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The H.M.O. that kills terrorists

The reaction was swift, and it was powerful. Defense Secretary Hagel put a reduction in military benefits on the table; Pentagon officials point to what they describe as unsustainable personnel costs, everything from health care to day care to discounted commissary privileges. Veterans groups called it unconscionable to inflict cuts of any kind on a force that has endured repeated deployments. 

According to the non-partisan Congressional Budget Office, benefits received by active-duty military together with millions of retirees have grown more than 40 percent faster than inflation in the decade between 2001 and 2012. Benefits were sweetened and others added in the aftermath of the 9/11 attacks, reflecting the thanks of a grateful nation—not to mention the instinct of politicians about where the votes are.  

After Congress in December shaved one percent from the annual COLA (cost of living adjustment) increase for working-age military retirees, the House and Senate reversed itself, voting earlier this month to repeal the measure by huge margins (95 to 3 in the Senate; 326 to 90 in the House). The attitude seems to be that in a $500 billion dollar defense budget, there’s enough money that the Pentagon shouldn’t be nickel-and-diming military retirees.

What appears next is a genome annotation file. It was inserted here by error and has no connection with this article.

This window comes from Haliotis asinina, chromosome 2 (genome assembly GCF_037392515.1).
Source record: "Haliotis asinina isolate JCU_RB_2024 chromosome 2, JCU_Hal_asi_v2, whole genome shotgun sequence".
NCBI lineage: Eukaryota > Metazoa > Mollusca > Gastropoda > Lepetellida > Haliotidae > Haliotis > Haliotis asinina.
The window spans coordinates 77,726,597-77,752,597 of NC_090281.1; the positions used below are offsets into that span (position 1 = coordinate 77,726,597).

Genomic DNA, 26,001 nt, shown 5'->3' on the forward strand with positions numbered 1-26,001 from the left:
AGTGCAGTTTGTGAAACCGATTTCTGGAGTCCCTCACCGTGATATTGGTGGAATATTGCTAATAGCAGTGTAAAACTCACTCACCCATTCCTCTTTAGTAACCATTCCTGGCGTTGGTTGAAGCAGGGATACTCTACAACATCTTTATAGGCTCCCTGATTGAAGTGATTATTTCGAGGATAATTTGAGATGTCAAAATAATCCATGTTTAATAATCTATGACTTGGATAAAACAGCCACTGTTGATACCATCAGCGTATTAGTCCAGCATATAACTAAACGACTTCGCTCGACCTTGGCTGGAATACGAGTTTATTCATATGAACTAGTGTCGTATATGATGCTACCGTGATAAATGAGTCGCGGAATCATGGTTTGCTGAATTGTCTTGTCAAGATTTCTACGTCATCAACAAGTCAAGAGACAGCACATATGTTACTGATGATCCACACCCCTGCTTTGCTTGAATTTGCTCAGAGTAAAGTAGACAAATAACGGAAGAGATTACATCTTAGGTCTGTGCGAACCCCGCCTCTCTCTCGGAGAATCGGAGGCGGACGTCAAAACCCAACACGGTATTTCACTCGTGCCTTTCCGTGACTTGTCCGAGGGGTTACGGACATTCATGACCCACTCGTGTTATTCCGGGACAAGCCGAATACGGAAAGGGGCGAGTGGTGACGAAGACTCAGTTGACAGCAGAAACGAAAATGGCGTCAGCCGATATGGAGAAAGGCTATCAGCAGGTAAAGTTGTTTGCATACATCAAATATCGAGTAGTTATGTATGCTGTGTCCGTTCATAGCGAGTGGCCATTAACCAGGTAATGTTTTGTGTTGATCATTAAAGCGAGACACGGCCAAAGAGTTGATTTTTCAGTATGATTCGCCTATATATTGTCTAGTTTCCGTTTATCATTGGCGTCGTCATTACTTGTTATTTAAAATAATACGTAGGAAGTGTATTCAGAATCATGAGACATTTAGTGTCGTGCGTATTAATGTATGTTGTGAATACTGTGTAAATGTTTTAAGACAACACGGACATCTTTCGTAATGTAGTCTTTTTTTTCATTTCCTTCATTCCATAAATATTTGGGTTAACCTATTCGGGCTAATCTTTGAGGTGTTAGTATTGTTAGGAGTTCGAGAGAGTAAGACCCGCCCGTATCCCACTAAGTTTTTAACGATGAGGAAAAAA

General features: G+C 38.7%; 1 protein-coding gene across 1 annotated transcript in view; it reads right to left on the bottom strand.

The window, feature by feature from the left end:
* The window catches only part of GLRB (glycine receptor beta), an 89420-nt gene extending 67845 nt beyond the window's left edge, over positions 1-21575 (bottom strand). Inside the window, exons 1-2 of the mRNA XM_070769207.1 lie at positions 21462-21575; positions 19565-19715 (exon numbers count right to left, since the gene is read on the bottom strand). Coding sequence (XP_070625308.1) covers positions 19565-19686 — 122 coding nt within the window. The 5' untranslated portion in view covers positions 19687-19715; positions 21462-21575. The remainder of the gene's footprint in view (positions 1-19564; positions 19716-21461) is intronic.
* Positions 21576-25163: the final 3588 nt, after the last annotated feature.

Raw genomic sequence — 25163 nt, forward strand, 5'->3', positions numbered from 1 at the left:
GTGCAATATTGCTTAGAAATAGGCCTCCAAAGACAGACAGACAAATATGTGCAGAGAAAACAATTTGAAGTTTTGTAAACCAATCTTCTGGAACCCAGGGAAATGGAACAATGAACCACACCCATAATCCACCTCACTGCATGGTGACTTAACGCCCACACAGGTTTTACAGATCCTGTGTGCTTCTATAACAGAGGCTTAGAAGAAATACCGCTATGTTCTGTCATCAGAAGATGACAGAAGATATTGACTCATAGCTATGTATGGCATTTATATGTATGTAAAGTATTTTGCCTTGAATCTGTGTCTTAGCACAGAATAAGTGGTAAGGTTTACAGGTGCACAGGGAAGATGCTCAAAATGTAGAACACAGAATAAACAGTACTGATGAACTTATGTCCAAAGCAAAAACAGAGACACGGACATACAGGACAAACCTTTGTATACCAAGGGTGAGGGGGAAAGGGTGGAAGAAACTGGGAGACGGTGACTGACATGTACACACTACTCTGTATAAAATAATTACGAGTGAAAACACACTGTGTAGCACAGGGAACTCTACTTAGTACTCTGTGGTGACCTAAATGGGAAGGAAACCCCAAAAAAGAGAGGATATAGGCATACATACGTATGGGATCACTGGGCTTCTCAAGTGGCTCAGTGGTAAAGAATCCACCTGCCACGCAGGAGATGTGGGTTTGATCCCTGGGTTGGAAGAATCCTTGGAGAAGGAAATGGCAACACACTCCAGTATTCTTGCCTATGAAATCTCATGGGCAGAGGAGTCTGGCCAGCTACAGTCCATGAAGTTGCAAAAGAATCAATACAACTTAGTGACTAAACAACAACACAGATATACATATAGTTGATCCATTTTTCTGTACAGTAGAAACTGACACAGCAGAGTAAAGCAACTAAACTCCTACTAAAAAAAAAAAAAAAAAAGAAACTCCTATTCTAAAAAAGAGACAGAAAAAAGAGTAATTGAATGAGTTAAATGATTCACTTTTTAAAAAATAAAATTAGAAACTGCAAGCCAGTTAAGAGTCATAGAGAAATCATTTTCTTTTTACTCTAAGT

With a generation of veterans facing physical challenges in earlier wars they wouldn’t have survived—including brain injuries that defy easy treatment—it takes some courage to make the case that benefits need to be reined in or the whole enterprise is threatened. It’s a case that Maj. Gen. Arnold Punaro has been making since June 2011. 

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